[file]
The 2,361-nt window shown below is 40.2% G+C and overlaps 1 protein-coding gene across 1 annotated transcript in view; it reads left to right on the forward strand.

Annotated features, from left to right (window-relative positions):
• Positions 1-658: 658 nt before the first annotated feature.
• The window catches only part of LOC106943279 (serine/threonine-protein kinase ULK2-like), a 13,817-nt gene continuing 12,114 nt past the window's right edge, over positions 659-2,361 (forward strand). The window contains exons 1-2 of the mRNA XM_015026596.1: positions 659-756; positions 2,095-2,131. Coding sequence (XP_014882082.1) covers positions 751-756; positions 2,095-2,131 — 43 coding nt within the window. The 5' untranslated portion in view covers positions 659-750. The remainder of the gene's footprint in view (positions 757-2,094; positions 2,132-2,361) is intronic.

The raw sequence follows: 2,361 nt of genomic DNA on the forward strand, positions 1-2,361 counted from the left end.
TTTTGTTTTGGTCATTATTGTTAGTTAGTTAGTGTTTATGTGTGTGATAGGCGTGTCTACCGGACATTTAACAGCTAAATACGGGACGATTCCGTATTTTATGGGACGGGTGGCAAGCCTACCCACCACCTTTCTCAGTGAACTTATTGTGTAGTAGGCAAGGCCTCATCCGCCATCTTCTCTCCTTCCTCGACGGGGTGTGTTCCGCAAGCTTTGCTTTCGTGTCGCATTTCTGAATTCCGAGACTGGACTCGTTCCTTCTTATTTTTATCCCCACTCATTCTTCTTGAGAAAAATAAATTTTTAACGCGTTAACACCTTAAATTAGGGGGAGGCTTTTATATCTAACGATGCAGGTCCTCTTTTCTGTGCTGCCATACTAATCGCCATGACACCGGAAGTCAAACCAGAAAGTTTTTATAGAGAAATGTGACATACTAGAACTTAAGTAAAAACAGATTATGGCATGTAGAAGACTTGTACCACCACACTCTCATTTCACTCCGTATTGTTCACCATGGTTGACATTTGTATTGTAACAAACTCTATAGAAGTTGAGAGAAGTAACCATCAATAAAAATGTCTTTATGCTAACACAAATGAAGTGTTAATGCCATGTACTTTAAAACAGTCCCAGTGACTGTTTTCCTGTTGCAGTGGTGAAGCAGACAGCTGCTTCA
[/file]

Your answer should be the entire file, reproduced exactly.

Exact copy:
The 2,361-nt window shown below is 40.2% G+C and overlaps 1 protein-coding gene across 1 annotated transcript in view; it reads left to right on the forward strand.

Annotated features, from left to right (window-relative positions):
• Positions 1-658: 658 nt before the first annotated feature.
• The window catches only part of LOC106943279 (serine/threonine-protein kinase ULK2-like), a 13,817-nt gene continuing 12,114 nt past the window's right edge, over positions 659-2,361 (forward strand). The window contains exons 1-2 of the mRNA XM_015026596.1: positions 659-756; positions 2,095-2,131. Coding sequence (XP_014882082.1) covers positions 751-756; positions 2,095-2,131 — 43 coding nt within the window. The 5' untranslated portion in view covers positions 659-750. The remainder of the gene's footprint in view (positions 757-2,094; positions 2,132-2,361) is intronic.

The raw sequence follows: 2,361 nt of genomic DNA on the forward strand, positions 1-2,361 counted from the left end.
TTTTGTTTTGGTCATTATTGTTAGTTAGTTAGTGTTTATGTGTGTGATAGGCGTGTCTACCGGACATTTAACAGCTAAATACGGGACGATTCCGTATTTTATGGGACGGGTGGCAAGCCTACCCACCACCTTTCTCAGTGAACTTATTGTGTAGTAGGCAAGGCCTCATCCGCCATCTTCTCTCCTTCCTCGACGGGGTGTGTTCCGCAAGCTTTGCTTTCGTGTCGCATTTCTGAATTCCGAGACTGGACTCGTTCCTTCTTATTTTTATCCCCACTCATTCTTCTTGAGAAAAATAAATTTTTAACGCGTTAACACCTTAAATTAGGGGGAGGCTTTTATATCTAACGATGCAGGTCCTCTTTTCTGTGCTGCCATACTAATCGCCATGACACCGGAAGTCAAACCAGAAAGTTTTTATAGAGAAATGTGACATACTAGAACTTAAGTAAAAACAGATTATGGCATGTAGAAGACTTGTACCACCACACTCTCATTTCACTCCGTATTGTTCACCATGGTTGACATTTGTATTGTAACAAACTCTATAGAAGTTGAGAGAAGTAACCATCAATAAAAATGTCTTTATGCTAACACAAATGAAGTGTTAATGCCATGTACTTTAAAACAGTCCCAGTGACTGTTTTCCTGTTGCAGTGGTGAAGCAGACAGCTGCTTCA